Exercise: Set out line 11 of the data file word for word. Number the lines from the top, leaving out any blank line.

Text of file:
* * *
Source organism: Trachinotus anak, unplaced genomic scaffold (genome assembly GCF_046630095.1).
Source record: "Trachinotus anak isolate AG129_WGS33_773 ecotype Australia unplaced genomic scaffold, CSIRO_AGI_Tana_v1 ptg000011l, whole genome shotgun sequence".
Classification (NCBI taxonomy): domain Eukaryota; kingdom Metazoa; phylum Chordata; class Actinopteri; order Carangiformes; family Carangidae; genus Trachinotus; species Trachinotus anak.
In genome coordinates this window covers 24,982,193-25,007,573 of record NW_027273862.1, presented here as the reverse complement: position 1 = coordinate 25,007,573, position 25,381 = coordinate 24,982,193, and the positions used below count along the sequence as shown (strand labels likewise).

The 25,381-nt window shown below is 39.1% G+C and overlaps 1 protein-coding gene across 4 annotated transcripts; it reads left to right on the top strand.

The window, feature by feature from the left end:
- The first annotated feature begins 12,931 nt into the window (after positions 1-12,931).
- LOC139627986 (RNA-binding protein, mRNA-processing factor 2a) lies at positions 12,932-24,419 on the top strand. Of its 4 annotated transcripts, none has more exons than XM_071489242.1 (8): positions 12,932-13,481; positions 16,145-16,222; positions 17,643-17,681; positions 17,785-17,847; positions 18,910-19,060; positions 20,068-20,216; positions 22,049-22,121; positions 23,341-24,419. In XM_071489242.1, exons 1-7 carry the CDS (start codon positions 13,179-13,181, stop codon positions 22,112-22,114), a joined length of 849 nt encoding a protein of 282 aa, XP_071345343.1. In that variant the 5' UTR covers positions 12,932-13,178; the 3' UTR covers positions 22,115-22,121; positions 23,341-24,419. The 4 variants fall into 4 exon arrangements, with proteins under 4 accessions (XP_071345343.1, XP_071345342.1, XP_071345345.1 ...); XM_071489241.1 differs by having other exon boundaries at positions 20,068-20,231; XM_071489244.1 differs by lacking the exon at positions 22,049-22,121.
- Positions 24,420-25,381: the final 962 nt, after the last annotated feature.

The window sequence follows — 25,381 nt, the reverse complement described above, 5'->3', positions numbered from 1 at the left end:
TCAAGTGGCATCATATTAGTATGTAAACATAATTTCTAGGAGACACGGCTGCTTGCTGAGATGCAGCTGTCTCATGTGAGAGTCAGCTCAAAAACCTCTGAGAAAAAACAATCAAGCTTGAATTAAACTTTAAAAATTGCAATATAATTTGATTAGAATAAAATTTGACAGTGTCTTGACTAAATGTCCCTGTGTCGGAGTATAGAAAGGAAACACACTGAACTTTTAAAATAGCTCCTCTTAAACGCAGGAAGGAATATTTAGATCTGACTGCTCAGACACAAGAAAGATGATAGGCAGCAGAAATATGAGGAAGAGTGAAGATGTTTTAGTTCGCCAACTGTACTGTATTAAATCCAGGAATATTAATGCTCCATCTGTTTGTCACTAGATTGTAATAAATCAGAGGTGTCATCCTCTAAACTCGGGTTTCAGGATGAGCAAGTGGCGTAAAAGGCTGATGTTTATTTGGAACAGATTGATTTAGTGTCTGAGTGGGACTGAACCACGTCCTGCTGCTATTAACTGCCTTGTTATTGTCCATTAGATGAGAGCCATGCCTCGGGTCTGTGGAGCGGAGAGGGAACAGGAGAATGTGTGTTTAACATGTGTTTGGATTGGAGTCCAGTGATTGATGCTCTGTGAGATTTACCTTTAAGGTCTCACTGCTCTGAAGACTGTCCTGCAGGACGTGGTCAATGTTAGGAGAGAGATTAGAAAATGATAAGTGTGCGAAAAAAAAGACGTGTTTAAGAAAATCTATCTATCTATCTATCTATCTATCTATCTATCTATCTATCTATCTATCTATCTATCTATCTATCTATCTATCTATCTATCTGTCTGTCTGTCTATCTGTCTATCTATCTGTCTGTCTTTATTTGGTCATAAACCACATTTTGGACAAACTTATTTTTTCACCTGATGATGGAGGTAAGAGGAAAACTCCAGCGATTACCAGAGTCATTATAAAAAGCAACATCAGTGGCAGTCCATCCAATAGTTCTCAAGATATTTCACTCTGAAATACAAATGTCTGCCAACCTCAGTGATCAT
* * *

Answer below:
TCAAGTGGCATCATATTAGTATGTAAACATAATTTCTAGGAGACACGGCTGCTTGCTGAGATGCAGCTGTCTCATGTGAGAGTCAGCTCAAAAACCTCTGAGAAAAAACAATCAAGCTTGAATTAAACTTTAAAAATTGCAATATAATTTGATTAGAATAAAATTTGACAGTGTCTTGACTAAATGTCCCTGTGTCGGAGTATAGAAAGGAAACACACTGAACTTTTAAAATAGCTCCTCTTAAACGCAGGAAGGAATATTTAGATCTGACTGCTCAGACACAAGAAAGATGATAGGCAGCAGAAATATGAGGAAGAGTGAAGATGTTTTAGTTCGCCAACTGTACTGTATTAAATCCAGGAATATTAATGCTCCATCTGTTTGTCACTAGATTGTAATAAATCAGAGGTGTCATCCTCTAAACTCGGGTTTCAGGATGAGCAAGTGGCGTAAAAGGCTGATGTTTATTTGGAACAGATTGATTTAGTGTCTGAGTGGGACTGAACCACGTCCTGCTGCTATTAACTGCCTTGTTATTGTCCATTAGATGAGAGCCATGCCTCGGGTCTGTGGAGCGGAGAGGGAACAGGAGAATGTGTGTTTAACATGTGTTTGGATTGGAGTCCAGTGATTGATGCTCTGTGAGATTTACCTTTAAGGTCTCACTGCTCTGAAGACTGTCCTGCAGGACGTGGTCAATGTTAGGAGAGAGATTAGAAAATGATAAGTGTGCGAAAAAAAAGACGTGTTTAAGAAAATCTATCTATCTATCTATCTATCTATCTATCTATCTATCTATCTATCTATCTATCTATCTATCTATCTATCTATCTATCTATCTGTCTGTCTGTCTATCTGTCTATCTATCTGTCTGTCTTTATTTGGTCATAAACCACATTTTGGACAAACTTATTTTTTCACCTGATGATGGAGGTAAGAGGAAAACTCCAGCGATTACCAGAGTCATTATAAAAAGCAACATCAGTGGCAGTCCATCCAATAGTTCTCAAGATATTTCACTCTGAAATACAAATGTCTGCCAACCTCAGTGATCAT